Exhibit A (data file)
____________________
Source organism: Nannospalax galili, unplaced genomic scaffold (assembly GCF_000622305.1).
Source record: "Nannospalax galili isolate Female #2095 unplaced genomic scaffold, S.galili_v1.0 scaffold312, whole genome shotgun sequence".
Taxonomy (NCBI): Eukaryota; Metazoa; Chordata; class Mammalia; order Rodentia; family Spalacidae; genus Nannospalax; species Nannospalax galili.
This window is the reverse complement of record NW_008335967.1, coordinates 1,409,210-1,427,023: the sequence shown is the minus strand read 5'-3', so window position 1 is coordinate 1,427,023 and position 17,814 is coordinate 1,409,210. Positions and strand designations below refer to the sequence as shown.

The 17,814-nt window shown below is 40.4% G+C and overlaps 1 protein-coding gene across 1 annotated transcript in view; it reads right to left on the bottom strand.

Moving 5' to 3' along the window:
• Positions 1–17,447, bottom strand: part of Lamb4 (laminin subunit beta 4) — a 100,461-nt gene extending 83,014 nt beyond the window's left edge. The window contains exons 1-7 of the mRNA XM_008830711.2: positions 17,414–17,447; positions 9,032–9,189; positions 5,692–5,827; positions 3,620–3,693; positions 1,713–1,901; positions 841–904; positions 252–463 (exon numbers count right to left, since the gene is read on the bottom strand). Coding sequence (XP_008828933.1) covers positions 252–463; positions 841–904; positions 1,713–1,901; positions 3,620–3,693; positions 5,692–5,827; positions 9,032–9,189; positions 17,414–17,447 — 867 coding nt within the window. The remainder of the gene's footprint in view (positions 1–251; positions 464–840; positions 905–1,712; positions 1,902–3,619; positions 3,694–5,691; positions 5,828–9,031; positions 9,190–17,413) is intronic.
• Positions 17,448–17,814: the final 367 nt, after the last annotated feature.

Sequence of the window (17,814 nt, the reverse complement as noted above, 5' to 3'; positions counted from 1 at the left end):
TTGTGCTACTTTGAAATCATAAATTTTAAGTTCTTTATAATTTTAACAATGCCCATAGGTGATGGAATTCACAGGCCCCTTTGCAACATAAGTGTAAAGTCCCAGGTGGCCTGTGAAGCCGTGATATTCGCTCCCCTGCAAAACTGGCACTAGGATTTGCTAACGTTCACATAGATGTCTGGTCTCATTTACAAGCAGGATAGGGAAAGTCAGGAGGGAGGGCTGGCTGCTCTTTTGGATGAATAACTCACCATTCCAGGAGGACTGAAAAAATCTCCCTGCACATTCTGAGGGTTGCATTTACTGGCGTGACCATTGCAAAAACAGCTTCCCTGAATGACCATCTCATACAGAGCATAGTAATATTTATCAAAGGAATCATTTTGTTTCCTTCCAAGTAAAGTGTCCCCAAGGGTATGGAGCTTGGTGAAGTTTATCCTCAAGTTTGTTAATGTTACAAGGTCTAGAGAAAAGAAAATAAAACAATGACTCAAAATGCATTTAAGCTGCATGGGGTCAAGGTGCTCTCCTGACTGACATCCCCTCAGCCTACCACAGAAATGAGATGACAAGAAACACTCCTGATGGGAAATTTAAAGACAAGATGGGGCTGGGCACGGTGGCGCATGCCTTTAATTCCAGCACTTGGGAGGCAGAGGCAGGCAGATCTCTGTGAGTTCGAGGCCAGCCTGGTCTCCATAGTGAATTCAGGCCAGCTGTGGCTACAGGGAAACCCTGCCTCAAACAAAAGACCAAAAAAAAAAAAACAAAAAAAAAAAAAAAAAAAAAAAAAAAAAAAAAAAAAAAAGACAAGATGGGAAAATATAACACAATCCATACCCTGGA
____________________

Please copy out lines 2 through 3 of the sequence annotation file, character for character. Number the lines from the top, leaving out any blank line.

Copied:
Source record: "Nannospalax galili isolate Female #2095 unplaced genomic scaffold, S.galili_v1.0 scaffold312, whole genome shotgun sequence".
Taxonomy (NCBI): Eukaryota; Metazoa; Chordata; class Mammalia; order Rodentia; family Spalacidae; genus Nannospalax; species Nannospalax galili.